Why shopping online doesn’t always give you the best deal

Crawling along the A21 behind a UPS van on the school run this morning got us thinking: how much of the increased traffic at this time of year is down to delivery services fulfilling the huge number of Christmas orders placed online?

According to a recent survey conducted by the Institute of Mums, two thirds of Christmas present shopping will be done online this year, with as many as 1-in-10 mums not bothering to venture out to their high-street stores at all this month (except perhaps to pick up the odd pint of milk or loaf of bread).

The Institute of Mums surveyed 1,218 parents during the first week in December and found that parents spend an average of £122 on Christmas presents per child under the age of 5, rising to as much as £215 for teenagers. This amounts to a total spend of more than £2 billion – just on our kids!

But with as many as 46% of households with children under the age of 10 subscribing to Amazon Prime – the £79 per year subscription service that comes with free next-day delivery on most orders at the site – it would seem that little of this money will be spent on the high street.

The benefits of shopping online are clear, with an overriding perception that you will pay less if you buy online. But how much truth is there in this?

According to the Institute of Mums, as many as half of the toys currently listed on Amazon Prime are being sold through the FBA (Fulfilled by Amazon) program, which lets 3rd party sellers send items to Amazon’s storage facility to be sold under the Amazon Prime umbrella.

These retailers typically set their own prices, independent of the market’s recommended retail prices, and often at a higher price than Amazon sets for its own products. The practice is known as arbitrage and centres around finding a product at a low price from one supplier and selling it at a higher price online.

Keen to examine the practice and test the belief that the best bargains are to be found online, the Institute of Mums compiled a list of 150 popular children’s toys currently being advertised on TV, and found that over half could be purchased for less money from high street stores like Argos and Toys R Us.

“I first came up with the idea for this study after my daughter asked for a Baby Annabell doll for Christmas,” said IOM founder Jessie Wilson, who was surprised to find the doll £20 cheaper in Toys R Us than on Amazon, and even more pleased when she discovered that there was an in-store promotion offering a free toy pushchair worth £29.99 with every doll purchased.

And certainly, it’s not hard to find more examples.

Take, for example, an assorted pack of Num Noms, currently on sale in John Lewis for £2.99 versus £9.99 through an Amazon 3rd party vendor. Or the VTech Toot Toot Drivers Space Station, available for £59.99 through another 3rd party retailer or just £39.99 in Smyths. Or how about the You and Me Talking doll that is 60% cheaper in Toys R Us than Amazon’s 3rd party sellers are requesting?

“The ‘Buy It Now’ button has made shopping on Amazon so easy that most parents don’t question where their merchandise is actually coming from – or even whether the price is competitive,” said Ms Wilson.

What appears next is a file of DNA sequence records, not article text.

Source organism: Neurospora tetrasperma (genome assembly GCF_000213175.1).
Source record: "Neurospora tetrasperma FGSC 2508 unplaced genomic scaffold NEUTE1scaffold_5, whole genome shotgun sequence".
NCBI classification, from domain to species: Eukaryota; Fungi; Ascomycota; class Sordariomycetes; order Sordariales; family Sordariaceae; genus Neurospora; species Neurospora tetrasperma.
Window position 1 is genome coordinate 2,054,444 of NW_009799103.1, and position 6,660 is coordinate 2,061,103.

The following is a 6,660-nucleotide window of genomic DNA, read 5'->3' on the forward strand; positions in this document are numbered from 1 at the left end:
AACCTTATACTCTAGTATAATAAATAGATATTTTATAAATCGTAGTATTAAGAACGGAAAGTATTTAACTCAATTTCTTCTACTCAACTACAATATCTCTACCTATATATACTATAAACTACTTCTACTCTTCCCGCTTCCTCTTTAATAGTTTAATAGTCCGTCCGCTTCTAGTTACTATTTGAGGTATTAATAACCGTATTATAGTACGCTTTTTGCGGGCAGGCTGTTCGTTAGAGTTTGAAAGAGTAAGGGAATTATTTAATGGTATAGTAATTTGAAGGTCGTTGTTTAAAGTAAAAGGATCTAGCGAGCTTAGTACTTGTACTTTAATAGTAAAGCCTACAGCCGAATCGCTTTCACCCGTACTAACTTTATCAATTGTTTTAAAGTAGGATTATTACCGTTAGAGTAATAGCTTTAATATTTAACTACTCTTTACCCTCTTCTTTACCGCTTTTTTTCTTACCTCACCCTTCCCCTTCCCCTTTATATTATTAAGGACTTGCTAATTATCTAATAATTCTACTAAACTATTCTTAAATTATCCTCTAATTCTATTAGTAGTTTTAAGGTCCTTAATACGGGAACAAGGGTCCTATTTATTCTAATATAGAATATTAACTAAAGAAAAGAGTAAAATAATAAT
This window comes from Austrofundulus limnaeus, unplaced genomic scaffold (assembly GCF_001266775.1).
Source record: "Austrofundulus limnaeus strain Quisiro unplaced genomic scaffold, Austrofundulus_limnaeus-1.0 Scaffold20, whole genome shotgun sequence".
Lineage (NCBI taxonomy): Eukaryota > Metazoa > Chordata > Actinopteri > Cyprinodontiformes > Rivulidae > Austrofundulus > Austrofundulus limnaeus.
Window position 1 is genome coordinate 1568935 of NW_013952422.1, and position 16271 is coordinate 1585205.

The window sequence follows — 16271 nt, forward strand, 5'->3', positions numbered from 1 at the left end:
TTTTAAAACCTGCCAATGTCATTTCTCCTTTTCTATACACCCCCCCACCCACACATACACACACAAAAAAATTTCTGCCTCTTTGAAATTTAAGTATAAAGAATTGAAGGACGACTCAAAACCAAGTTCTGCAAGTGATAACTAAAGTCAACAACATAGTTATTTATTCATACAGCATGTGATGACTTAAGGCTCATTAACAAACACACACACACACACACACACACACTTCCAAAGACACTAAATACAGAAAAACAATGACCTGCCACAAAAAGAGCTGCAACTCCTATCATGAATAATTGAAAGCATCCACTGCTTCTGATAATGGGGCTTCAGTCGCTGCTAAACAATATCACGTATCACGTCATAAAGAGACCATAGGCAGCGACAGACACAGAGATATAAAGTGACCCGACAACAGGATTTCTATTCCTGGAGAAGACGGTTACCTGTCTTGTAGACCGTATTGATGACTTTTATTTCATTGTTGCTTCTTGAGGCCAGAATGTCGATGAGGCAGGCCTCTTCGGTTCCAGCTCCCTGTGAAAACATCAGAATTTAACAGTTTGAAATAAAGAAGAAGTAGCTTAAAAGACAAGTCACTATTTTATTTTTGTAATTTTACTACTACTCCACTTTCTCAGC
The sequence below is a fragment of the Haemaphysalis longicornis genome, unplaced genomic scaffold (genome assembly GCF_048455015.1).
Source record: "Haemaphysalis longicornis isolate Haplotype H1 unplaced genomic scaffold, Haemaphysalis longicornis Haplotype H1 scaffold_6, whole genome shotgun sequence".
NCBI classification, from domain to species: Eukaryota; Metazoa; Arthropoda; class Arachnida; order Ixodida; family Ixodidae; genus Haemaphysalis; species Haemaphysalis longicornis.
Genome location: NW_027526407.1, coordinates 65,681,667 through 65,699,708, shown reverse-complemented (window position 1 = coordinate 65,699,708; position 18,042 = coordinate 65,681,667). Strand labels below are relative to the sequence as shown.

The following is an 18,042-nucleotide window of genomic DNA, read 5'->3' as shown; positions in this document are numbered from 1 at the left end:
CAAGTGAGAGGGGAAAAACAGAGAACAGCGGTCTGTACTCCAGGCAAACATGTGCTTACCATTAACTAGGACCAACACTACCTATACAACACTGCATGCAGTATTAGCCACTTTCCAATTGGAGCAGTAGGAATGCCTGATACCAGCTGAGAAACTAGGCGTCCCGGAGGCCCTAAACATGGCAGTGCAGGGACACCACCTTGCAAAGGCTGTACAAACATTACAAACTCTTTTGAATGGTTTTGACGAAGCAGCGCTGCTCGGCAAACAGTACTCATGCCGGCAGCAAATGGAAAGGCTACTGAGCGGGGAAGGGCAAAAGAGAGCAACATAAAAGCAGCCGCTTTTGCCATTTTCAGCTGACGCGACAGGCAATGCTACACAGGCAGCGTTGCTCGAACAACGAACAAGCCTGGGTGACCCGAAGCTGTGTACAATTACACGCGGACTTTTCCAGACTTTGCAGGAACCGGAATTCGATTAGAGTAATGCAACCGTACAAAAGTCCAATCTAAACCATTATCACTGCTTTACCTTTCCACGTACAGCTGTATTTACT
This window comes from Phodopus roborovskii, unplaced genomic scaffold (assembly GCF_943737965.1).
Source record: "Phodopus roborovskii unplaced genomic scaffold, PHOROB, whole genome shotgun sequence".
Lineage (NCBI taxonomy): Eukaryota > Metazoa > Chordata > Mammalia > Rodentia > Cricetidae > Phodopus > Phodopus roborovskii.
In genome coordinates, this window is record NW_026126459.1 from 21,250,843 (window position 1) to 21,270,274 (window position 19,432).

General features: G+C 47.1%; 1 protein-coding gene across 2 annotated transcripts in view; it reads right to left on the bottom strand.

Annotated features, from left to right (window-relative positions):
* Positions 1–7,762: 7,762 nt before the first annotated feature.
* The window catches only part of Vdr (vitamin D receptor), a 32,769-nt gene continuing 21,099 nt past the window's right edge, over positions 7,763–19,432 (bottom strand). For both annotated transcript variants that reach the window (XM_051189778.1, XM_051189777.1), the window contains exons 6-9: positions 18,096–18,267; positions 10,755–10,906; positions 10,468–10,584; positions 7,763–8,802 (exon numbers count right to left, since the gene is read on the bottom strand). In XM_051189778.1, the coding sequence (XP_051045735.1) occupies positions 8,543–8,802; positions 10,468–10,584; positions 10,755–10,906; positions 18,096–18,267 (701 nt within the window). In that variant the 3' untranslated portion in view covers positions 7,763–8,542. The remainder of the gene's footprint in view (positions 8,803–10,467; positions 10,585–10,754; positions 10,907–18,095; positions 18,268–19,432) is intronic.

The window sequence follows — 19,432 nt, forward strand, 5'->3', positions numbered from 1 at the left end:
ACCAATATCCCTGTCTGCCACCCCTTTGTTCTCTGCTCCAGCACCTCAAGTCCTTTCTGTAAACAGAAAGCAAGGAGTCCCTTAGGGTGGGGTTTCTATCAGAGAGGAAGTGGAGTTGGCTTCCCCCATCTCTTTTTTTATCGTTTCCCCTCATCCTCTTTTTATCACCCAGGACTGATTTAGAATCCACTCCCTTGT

And while Amazon does try to deter sellers from inflating their prices, and will often add a disclaimer to the listing alerting consumers that the item is available from other sellers at a lower price, many shoppers miss these warnings, or are so wedded to the Amazon Prime program that promise of next-day delivery is enough to persuade them to “buy it now”.

Only two fifths (41%) of the parents surveyed by the Institute of Mums admitted to checking prices in their local stores before ordering goods on Amazon. For most, convenience and speed of delivery trumped price.

Nevertheless, over three quarters (76%) of parents polled also agreed with the statement that it is rare to be able to find products cheaper than on Amazon, suggesting that few are aware that they may be paying over the odds for certain products.

“Clearly Amazon is more competitive overall and many products represent tremendous value, but when stocks are low as they are this time of year and the reliance on 3rd party sellers is higher, it can pay to shop around,” said Ms Wilson.

One only needs look at the gap-toothed look of the high street to see just how much Amazon & Co have impacted the way we shop in recent years. The costs of running a bricks and mortar shop – in rent, rates, inventory, theft and wages –have pushed more and more retailers online, and claimed some high-profile casualties along the way.

Yet despite this, most of us still consider shopping to be a social activity. For many, the joy of shopping lies in discovering new products and sharing our experiences with the outside world.

Which begs the question, can our brief interactions with the delivery driver ever truly replace the in-store experience, or with time, will we see more British shoppers returning to the high street?
The benefits to our wallets aside, if the slow moving traffic through Tunbridge Wells this morning is anything to go by, the school run might just depend on it.


* We have approached Amazon for comment.